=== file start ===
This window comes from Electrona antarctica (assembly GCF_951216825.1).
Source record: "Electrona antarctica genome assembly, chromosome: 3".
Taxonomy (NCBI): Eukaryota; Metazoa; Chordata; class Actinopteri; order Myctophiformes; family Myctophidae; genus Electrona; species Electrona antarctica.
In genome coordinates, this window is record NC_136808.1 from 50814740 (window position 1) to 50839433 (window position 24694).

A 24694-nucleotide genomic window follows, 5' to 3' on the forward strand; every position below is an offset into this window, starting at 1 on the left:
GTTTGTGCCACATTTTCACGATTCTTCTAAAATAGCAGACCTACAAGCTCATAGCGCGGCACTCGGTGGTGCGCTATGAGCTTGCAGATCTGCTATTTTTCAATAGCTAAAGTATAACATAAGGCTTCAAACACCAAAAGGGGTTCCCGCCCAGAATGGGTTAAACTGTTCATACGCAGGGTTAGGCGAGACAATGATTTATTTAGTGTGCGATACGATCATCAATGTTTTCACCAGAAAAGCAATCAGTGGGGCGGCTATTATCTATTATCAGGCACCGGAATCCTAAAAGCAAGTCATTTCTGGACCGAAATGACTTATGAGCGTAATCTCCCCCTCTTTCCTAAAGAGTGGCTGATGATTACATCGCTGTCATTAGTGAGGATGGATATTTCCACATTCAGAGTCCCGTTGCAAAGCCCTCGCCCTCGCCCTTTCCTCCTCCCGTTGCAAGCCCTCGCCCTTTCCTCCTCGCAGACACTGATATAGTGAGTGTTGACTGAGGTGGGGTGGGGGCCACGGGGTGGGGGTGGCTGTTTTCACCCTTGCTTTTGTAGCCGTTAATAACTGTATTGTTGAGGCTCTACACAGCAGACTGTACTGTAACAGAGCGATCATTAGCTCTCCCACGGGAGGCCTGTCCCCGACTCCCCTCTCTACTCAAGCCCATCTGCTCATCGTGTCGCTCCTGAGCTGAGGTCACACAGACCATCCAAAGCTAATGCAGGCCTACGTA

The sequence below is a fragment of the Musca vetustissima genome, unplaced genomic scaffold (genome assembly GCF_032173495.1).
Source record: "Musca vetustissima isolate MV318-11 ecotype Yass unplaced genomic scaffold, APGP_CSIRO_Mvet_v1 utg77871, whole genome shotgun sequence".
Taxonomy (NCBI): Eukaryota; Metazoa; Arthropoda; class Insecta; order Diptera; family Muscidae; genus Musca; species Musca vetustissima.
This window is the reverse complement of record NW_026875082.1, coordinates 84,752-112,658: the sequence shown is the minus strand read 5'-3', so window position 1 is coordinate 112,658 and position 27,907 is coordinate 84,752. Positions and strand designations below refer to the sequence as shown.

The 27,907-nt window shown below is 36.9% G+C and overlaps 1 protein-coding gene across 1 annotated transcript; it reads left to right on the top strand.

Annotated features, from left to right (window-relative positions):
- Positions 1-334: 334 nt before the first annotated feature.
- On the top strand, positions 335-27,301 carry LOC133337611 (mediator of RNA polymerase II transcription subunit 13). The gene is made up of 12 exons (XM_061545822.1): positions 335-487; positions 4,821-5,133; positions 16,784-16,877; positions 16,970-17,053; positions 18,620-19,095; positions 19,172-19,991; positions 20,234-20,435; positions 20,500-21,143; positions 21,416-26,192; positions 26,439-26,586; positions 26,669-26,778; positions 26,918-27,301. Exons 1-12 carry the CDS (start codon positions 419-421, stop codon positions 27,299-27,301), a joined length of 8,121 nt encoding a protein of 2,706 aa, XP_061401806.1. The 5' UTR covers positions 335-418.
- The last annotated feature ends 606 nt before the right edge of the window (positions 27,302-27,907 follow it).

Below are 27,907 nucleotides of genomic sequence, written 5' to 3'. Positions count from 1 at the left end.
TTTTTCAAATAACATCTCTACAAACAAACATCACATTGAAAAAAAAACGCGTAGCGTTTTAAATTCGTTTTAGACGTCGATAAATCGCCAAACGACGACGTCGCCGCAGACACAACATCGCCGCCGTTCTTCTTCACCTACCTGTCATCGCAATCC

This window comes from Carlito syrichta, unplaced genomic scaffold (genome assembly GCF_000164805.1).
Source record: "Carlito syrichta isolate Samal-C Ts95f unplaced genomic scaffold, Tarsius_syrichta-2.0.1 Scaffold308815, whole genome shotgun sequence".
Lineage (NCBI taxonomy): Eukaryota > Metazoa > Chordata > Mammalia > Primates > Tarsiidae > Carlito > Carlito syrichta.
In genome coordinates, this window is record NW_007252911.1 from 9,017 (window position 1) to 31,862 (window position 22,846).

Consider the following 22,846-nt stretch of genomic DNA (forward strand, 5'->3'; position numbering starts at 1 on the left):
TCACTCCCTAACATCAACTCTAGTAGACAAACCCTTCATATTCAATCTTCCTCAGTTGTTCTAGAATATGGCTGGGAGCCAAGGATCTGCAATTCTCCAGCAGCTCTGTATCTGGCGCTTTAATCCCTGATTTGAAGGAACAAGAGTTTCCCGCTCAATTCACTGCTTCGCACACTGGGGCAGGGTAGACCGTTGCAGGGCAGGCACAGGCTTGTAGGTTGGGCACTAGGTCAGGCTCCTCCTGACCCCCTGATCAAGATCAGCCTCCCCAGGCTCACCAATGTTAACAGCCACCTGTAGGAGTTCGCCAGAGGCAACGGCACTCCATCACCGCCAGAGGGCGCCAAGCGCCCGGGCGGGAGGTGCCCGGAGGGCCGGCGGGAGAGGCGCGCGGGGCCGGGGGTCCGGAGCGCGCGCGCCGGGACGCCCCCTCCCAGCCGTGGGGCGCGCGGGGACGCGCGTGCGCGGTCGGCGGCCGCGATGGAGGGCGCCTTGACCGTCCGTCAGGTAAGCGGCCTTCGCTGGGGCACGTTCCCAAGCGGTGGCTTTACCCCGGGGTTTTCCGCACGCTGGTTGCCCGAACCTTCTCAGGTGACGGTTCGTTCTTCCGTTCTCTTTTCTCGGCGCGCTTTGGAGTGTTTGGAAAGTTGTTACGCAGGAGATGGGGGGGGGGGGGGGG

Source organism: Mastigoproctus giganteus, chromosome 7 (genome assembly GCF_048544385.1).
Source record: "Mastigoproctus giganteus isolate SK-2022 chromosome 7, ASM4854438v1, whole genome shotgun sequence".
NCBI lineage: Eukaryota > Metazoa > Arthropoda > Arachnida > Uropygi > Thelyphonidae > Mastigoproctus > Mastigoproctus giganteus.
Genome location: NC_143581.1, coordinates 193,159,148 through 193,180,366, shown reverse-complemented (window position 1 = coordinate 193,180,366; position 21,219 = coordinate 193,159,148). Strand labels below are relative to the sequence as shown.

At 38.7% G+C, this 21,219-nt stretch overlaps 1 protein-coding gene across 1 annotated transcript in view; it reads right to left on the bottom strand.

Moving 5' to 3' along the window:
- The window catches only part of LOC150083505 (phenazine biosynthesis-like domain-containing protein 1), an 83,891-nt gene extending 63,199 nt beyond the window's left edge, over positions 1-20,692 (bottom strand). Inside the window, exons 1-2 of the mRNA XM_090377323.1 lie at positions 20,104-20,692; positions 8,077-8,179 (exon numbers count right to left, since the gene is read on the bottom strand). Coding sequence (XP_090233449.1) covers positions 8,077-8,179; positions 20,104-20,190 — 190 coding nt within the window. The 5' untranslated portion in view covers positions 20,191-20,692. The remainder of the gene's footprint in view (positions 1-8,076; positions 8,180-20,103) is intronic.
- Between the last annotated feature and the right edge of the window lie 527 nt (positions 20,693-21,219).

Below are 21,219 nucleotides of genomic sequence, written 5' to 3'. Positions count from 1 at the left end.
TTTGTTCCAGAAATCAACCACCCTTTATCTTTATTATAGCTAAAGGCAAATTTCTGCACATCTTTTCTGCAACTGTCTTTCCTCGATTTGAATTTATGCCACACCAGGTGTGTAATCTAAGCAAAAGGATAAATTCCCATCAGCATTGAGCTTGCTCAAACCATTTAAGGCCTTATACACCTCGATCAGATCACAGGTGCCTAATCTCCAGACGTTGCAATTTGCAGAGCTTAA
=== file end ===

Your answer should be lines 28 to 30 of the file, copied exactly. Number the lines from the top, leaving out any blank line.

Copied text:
At 38.7% G+C, this 21,219-nt stretch overlaps 1 protein-coding gene across 1 annotated transcript in view; it reads right to left on the bottom strand.

Moving 5' to 3' along the window:
- The window catches only part of LOC150083505 (phenazine biosynthesis-like domain-containing protein 1), an 83,891-nt gene extending 63,199 nt beyond the window's left edge, over positions 1-20,692 (bottom strand). Inside the window, exons 1-2 of the mRNA XM_090377323.1 lie at positions 20,104-20,692; positions 8,077-8,179 (exon numbers count right to left, since the gene is read on the bottom strand). Coding sequence (XP_090233449.1) covers positions 8,077-8,179; positions 20,104-20,190 — 190 coding nt within the window. The 5' untranslated portion in view covers positions 20,191-20,692. The remainder of the gene's footprint in view (positions 1-8,076; positions 8,180-20,103) is intronic.